loader image

Investing in green energy in Madagascar : Realistic ambition

Home > Blog > Energy > Investing in green energy in Madagascar : Realistic ambition

Investing in green energy in Madagascar : Realistic ambition

The solutions to meet all green energy needs can be multiple. The actors, particularly Malagasy youth, are increasingly active in responding to this.

Promote environmental protection

The government and several private organizations are promoting volunteerism for environmental protection, youth engagement in combating climate change, promoting social equity, and sustainable peace.

Access to infrastructure and various types of energy is becoming more accessible today thanks to technological innovations and ongoing research. Green practices are not only an emerging trend due to climate change but also inevitable due to inflation, impacted by various crises.

In 2010, purchasing coal in bulk for the daily needs of a household of 5 people was possible for 100 MGA (0.02 USD). Currently, the cost has quintupled. A bag of charcoal costs 25,000 MGA (5.5 USD), while opting for eco-friendly coal or an improved stove, a family can save 15 to 20 % within a year.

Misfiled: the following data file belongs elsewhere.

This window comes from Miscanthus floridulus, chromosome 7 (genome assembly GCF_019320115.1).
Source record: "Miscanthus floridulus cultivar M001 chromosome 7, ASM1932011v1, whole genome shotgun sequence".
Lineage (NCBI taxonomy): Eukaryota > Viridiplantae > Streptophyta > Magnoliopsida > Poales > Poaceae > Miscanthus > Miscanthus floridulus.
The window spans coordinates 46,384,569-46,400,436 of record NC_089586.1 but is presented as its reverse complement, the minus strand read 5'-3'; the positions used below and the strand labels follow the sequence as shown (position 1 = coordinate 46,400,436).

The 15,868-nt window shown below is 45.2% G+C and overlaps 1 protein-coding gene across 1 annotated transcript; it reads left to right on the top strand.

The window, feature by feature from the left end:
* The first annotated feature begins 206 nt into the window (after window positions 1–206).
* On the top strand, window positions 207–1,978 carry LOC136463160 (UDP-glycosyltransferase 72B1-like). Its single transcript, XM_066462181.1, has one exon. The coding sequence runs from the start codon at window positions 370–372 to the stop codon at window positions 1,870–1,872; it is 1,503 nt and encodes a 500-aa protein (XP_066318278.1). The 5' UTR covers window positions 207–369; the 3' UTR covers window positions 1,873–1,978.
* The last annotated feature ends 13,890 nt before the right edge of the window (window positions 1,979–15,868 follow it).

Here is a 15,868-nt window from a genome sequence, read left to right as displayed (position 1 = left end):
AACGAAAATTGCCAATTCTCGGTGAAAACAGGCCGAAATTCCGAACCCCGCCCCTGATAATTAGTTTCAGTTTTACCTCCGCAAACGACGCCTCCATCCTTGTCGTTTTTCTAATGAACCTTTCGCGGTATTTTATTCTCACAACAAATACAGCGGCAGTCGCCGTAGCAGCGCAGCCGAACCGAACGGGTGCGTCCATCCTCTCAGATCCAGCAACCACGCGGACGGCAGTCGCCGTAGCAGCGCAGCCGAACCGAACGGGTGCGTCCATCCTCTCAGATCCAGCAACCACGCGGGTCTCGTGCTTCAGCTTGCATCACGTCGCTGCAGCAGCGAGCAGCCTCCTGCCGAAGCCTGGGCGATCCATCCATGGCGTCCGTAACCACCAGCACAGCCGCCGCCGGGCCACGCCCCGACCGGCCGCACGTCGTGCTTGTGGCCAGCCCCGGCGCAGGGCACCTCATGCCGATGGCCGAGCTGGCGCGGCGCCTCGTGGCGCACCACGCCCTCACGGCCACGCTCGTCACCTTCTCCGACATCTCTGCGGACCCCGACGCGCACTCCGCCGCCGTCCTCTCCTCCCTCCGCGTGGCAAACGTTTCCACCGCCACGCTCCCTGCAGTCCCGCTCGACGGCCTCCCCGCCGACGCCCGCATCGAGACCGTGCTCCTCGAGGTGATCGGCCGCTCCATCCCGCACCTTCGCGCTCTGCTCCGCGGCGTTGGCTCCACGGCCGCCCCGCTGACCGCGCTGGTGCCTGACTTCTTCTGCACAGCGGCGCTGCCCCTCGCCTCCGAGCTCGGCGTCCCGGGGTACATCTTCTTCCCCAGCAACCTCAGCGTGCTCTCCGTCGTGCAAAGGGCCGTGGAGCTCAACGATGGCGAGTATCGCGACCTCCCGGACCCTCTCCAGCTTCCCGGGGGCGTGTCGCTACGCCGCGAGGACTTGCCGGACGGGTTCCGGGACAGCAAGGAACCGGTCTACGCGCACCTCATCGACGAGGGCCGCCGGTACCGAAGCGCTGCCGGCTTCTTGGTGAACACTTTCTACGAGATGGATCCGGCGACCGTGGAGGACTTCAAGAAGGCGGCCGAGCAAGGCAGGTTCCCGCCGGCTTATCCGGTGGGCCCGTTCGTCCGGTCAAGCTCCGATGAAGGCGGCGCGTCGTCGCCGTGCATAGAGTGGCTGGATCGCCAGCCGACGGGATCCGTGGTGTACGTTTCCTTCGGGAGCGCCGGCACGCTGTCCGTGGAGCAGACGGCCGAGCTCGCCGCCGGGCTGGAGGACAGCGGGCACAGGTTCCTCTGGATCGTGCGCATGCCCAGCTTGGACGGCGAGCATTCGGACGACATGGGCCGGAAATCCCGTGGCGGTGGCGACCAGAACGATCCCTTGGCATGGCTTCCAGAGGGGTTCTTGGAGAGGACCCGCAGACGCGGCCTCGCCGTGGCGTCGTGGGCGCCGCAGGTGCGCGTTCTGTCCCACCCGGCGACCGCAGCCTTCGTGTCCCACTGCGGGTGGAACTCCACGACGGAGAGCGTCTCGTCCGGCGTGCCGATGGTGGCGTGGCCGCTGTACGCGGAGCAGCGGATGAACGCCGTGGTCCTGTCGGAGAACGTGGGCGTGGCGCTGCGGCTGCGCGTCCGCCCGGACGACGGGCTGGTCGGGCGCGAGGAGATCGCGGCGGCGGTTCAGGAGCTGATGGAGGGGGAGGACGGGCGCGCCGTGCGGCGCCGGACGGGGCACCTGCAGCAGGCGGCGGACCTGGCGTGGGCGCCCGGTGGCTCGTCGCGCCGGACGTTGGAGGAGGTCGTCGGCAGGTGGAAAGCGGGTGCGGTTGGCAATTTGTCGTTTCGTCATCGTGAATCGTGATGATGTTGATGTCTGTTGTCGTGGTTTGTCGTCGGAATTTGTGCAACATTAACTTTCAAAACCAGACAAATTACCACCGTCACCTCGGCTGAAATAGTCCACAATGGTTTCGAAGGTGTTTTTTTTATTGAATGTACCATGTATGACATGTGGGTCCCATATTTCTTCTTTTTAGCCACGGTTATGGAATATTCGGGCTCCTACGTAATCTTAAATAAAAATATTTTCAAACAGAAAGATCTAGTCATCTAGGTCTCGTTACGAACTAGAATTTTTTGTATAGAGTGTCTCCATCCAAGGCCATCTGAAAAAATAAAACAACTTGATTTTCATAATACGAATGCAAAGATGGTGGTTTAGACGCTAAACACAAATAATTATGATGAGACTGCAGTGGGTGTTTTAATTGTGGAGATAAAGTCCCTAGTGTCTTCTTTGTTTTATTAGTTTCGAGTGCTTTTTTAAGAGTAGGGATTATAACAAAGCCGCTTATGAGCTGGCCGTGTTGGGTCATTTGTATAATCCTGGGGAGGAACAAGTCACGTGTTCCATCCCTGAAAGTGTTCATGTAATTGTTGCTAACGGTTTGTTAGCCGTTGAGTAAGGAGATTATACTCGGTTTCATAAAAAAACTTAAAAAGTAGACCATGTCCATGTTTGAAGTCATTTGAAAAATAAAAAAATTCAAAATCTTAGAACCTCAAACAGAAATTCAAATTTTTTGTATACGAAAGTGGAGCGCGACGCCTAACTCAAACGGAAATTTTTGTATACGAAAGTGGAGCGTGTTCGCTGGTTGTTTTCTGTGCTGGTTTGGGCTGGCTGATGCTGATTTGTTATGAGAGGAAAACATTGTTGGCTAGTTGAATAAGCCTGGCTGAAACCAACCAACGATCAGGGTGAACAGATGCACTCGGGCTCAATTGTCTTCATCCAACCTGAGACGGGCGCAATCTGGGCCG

Of course, these products are only available in major cities and in limited quantities, but this solution creates employment, adds value, and contributes to reducing greenhouse gas emissions.

Green entrepreneurship and renewable energy : Malagasy youth turn the problem into an opportunity

In 2021, 100 young entrepreneurs residing in Antsiranana were trained in producing eco-friendly charcoal briquettes. Aware of their region’s exploitable resources and climate change’s impact, these young people are turning the problem into an opportunity to offset firewood and conventional charcoal use. Indeed, charcoal cooking is one of the most sought-after energy sources in Madagascar, especially in major cities.